Public Bodies and Psychic Domains: Rape, Consent, and Female Subjectivity in Geoffrey Chaucer’s Troilus and Criseyde

  • Elizabeth Robertson
Part of the The New Middle Ages book series (TNMA)

Abstract

In Book IV of Geoffrey Chaucer’s fourteenth-century poem Troilus and Criseyde, Pandarus and Troilus debate whether or not Troilus should “rape” Criseyde, using the word “rape” for nearly the first time in English literature. As Henry Ansgar Kelly and Christopher Cannon have shown, this discussion, as it unfolds, captures the ambiguous meanings of rape in the legal language of fourteenth-century England where rape (as it appears in medieval legal terminology in various forms of rapire in Latin or in its Old French forms) can refer to various events including abduction, forced coitus, or both.1 Although a host of critics (as various as John Fleming, Carolyn Dinshaw, David Aers, Jill Mann, and Louise Fradenburg) have established the significance of at least the threat of rape in the poem, what has yet to be explored fully are the ways in which the cultural formations determining how rape was understood in fourteenth-century England are foundational to the elusive and ambiguous character for which Criseyde is famous.2

Keywords

Europe Coherence Sine Arena Kelly 

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Notes

  1. 2.
    See John Fleming, “Deiphoebus Betrayed: Virgilian Decorum, Chaucerian Feminism” Chaucer Review 21, no. 2 (1986): 182–99; Carolyn Dinshaw, Chaucer’s Sexual Poetics (Madison: University of Wisconsin Press, 1989), pp. 28–64; David Aers, “Criseyde: Woman in Medieval Society” (1979), in Critical Essays in Chaucer’s Troilus and Criseyde and His Major Early Poems, ed. C. David Benson (Toronto: University of Toronto Press, 1991), pp. 128–48; Jill Mann, “Troilus’ Swoon,” (1980) in Benson, 149–63; Louise Fradenburg, ‘“Our owen wo to drynke’: Loss, Gender and Chivalry in Troilus and Criseyde” in Chaucer’s Troilus and Criseyde, “Subgit to alle Poesye:” Essays in Criticism, ed. R. A. Shoaf (Binghamton, NY: Medieval and Renaissance Texts and Studies, 1992), pp. 88–106.Google Scholar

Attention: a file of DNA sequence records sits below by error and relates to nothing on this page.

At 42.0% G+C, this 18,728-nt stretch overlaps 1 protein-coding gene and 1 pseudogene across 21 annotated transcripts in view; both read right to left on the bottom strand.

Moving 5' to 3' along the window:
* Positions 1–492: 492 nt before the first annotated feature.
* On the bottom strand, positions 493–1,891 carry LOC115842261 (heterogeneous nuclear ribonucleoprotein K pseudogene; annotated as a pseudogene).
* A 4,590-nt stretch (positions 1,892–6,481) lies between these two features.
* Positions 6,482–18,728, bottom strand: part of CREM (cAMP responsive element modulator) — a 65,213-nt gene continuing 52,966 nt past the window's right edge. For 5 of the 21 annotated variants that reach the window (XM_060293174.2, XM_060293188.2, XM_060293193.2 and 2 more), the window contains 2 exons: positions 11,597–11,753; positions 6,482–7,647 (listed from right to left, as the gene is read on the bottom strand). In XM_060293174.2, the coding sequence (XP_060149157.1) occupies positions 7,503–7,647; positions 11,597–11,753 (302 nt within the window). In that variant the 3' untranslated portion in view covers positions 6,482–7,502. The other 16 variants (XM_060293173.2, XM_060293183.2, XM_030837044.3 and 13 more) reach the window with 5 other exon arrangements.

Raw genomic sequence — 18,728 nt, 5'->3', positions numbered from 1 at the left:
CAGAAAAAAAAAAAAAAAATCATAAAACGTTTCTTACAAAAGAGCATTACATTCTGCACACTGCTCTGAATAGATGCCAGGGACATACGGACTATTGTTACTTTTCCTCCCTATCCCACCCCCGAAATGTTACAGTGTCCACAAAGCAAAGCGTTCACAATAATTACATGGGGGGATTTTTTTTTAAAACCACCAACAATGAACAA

2. 3.
    Judith Butler, The Psychic Life of Power: Theories in Subjection (Stanford: Stanford University Press, 1997), p. 2; pp. 14–15.Google Scholar
  3. 4.
    Stephanie H. Jed, Chaste Thinking: The Rape of Lucretia and the Birth of Humanism (Bloomington: University of Indiana Press, 1989).Google Scholar
  4. 5.
    Mieke Bal analyzes the Book of Judges to show how patriarchy co-opts the meaning of the violated woman’s body for its own militaristic purposes. The body of the Levite’s concubine is cut into 12 pieces, which then become the motivation of the Israelite assault on the Benjamites. See Mieke Bal, Death and Dyssymmetry: The Politics of Coherence in the Book of Judges (Chicago and London: The University of Chicago Press, 1988).Google Scholar
  5. 6.
    Peter Stallybrass, “Patriarchal Territories: The Body Enclosed,” in Rewriting the Renaissance: The Discourses of Sexual Difference in Early Modern Europe, ed. Margaret Ferguson, Maureen Quilligan, and Nancy J. Vickers (Chicago and London: University of Chicago Press, 1986) p. 127.Google Scholar
  6. 7.
    See Gayle Rubin, “The Traffic in Women: Notes on the ‘Political Economy of Sex,’” in Toward an Anthropology of Women, ed. Rayna R. Reiter (New York and London: Monthly Review Press, 1975), pp. 157–210. This review is a response to Levi-Strauss’s The Elementary Structure of Kinship. For a recent excellent discussion of both of these, see Dinshaw, 56–64.Google Scholar
  7. 16.
    The Greek text is taken from Anton Weihar’s Heimeran edition. The translation is by Richard Lattimore, The Odyssey of Homer (New York: Harper Collins, 1965). Line numbers are the same in each text and will be given in the body of the essay.Google Scholar
  8. 17.